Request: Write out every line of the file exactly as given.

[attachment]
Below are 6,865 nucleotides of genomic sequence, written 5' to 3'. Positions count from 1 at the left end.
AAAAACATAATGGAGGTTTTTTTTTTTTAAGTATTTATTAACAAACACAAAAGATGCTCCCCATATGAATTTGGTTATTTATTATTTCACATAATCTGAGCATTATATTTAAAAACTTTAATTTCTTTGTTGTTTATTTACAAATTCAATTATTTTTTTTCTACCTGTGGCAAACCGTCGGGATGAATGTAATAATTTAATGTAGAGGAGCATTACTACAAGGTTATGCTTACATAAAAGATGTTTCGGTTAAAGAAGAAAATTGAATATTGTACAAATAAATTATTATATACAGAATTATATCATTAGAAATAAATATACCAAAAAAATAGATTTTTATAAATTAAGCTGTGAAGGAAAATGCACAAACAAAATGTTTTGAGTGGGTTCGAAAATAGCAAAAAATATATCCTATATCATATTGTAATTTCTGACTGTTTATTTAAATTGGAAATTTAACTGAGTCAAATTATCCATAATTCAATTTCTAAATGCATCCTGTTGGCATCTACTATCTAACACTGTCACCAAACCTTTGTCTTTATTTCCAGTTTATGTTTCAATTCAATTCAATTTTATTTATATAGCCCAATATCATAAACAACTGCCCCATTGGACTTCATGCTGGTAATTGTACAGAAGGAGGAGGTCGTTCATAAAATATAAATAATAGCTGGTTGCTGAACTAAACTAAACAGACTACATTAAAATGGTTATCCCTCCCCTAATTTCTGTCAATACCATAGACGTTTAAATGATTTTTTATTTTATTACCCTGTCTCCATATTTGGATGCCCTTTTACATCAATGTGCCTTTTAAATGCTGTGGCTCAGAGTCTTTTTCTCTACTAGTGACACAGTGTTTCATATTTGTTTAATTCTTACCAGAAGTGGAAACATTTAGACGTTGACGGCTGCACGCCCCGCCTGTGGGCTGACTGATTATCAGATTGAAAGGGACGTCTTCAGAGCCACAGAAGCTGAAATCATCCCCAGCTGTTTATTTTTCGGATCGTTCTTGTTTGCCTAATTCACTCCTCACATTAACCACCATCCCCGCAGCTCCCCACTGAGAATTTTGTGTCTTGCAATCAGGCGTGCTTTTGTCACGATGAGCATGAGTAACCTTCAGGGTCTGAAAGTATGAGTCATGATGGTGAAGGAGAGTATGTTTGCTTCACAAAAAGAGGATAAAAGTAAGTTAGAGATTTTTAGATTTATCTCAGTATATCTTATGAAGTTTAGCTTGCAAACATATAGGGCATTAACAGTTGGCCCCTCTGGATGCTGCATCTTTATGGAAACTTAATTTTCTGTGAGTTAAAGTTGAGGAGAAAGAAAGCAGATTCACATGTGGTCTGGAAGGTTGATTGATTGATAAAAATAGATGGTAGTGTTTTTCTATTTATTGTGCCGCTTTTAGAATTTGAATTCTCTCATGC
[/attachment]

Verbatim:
Below are 6,865 nucleotides of genomic sequence, written 5' to 3'. Positions count from 1 at the left end.
AAAAACATAATGGAGGTTTTTTTTTTTTAAGTATTTATTAACAAACACAAAAGATGCTCCCCATATGAATTTGGTTATTTATTATTTCACATAATCTGAGCATTATATTTAAAAACTTTAATTTCTTTGTTGTTTATTTACAAATTCAATTATTTTTTTTCTACCTGTGGCAAACCGTCGGGATGAATGTAATAATTTAATGTAGAGGAGCATTACTACAAGGTTATGCTTACATAAAAGATGTTTCGGTTAAAGAAGAAAATTGAATATTGTACAAATAAATTATTATATACAGAATTATATCATTAGAAATAAATATACCAAAAAAATAGATTTTTATAAATTAAGCTGTGAAGGAAAATGCACAAACAAAATGTTTTGAGTGGGTTCGAAAATAGCAAAAAATATATCCTATATCATATTGTAATTTCTGACTGTTTATTTAAATTGGAAATTTAACTGAGTCAAATTATCCATAATTCAATTTCTAAATGCATCCTGTTGGCATCTACTATCTAACACTGTCACCAAACCTTTGTCTTTATTTCCAGTTTATGTTTCAATTCAATTCAATTTTATTTATATAGCCCAATATCATAAACAACTGCCCCATTGGACTTCATGCTGGTAATTGTACAGAAGGAGGAGGTCGTTCATAAAATATAAATAATAGCTGGTTGCTGAACTAAACTAAACAGACTACATTAAAATGGTTATCCCTCCCCTAATTTCTGTCAATACCATAGACGTTTAAATGATTTTTTATTTTATTACCCTGTCTCCATATTTGGATGCCCTTTTACATCAATGTGCCTTTTAAATGCTGTGGCTCAGAGTCTTTTTCTCTACTAGTGACACAGTGTTTCATATTTGTTTAATTCTTACCAGAAGTGGAAACATTTAGACGTTGACGGCTGCACGCCCCGCCTGTGGGCTGACTGATTATCAGATTGAAAGGGACGTCTTCAGAGCCACAGAAGCTGAAATCATCCCCAGCTGTTTATTTTTCGGATCGTTCTTGTTTGCCTAATTCACTCCTCACATTAACCACCATCCCCGCAGCTCCCCACTGAGAATTTTGTGTCTTGCAATCAGGCGTGCTTTTGTCACGATGAGCATGAGTAACCTTCAGGGTCTGAAAGTATGAGTCATGATGGTGAAGGAGAGTATGTTTGCTTCACAAAAAGAGGATAAAAGTAAGTTAGAGATTTTTAGATTTATCTCAGTATATCTTATGAAGTTTAGCTTGCAAACATATAGGGCATTAACAGTTGGCCCCTCTGGATGCTGCATCTTTATGGAAACTTAATTTTCTGTGAGTTAAAGTTGAGGAGAAAGAAAGCAGATTCACATGTGGTCTGGAAGGTTGATTGATTGATAAAAATAGATGGTAGTGTTTTTCTATTTATTGTGCCGCTTTTAGAATTTGAATTCTCTCATGC